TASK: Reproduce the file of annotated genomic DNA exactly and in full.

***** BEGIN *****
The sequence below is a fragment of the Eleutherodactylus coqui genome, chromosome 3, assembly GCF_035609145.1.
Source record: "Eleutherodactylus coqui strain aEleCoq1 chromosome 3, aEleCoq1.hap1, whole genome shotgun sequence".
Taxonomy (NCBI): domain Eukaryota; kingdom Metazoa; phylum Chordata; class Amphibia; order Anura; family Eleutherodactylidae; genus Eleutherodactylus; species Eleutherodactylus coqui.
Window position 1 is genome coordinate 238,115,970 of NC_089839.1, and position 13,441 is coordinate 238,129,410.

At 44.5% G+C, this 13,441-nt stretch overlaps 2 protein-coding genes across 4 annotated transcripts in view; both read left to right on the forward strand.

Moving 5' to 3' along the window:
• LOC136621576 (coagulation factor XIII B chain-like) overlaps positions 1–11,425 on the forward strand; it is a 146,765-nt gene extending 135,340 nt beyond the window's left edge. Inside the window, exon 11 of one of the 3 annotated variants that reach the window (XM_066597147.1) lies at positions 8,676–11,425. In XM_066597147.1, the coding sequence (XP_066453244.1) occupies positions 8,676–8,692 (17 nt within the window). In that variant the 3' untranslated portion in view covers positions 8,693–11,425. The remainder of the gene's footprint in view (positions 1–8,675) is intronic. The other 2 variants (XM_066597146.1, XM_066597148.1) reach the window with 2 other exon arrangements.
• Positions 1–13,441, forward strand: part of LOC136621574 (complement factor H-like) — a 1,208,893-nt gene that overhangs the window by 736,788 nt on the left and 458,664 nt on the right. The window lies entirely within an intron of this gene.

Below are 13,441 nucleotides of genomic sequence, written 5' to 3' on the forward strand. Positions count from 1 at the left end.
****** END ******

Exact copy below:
The sequence below is a fragment of the Eleutherodactylus coqui genome, chromosome 3, assembly GCF_035609145.1.
Source record: "Eleutherodactylus coqui strain aEleCoq1 chromosome 3, aEleCoq1.hap1, whole genome shotgun sequence".
Taxonomy (NCBI): domain Eukaryota; kingdom Metazoa; phylum Chordata; class Amphibia; order Anura; family Eleutherodactylidae; genus Eleutherodactylus; species Eleutherodactylus coqui.
Window position 1 is genome coordinate 238,115,970 of NC_089839.1, and position 13,441 is coordinate 238,129,410.

At 44.5% G+C, this 13,441-nt stretch overlaps 2 protein-coding genes across 4 annotated transcripts in view; both read left to right on the forward strand.

Moving 5' to 3' along the window:
• LOC136621576 (coagulation factor XIII B chain-like) overlaps positions 1–11,425 on the forward strand; it is a 146,765-nt gene extending 135,340 nt beyond the window's left edge. Inside the window, exon 11 of one of the 3 annotated variants that reach the window (XM_066597147.1) lies at positions 8,676–11,425. In XM_066597147.1, the coding sequence (XP_066453244.1) occupies positions 8,676–8,692 (17 nt within the window). In that variant the 3' untranslated portion in view covers positions 8,693–11,425. The remainder of the gene's footprint in view (positions 1–8,675) is intronic. The other 2 variants (XM_066597146.1, XM_066597148.1) reach the window with 2 other exon arrangements.
• Positions 1–13,441, forward strand: part of LOC136621574 (complement factor H-like) — a 1,208,893-nt gene that overhangs the window by 736,788 nt on the left and 458,664 nt on the right. The window lies entirely within an intron of this gene.

Below are 13,441 nucleotides of genomic sequence, written 5' to 3' on the forward strand. Positions count from 1 at the left end.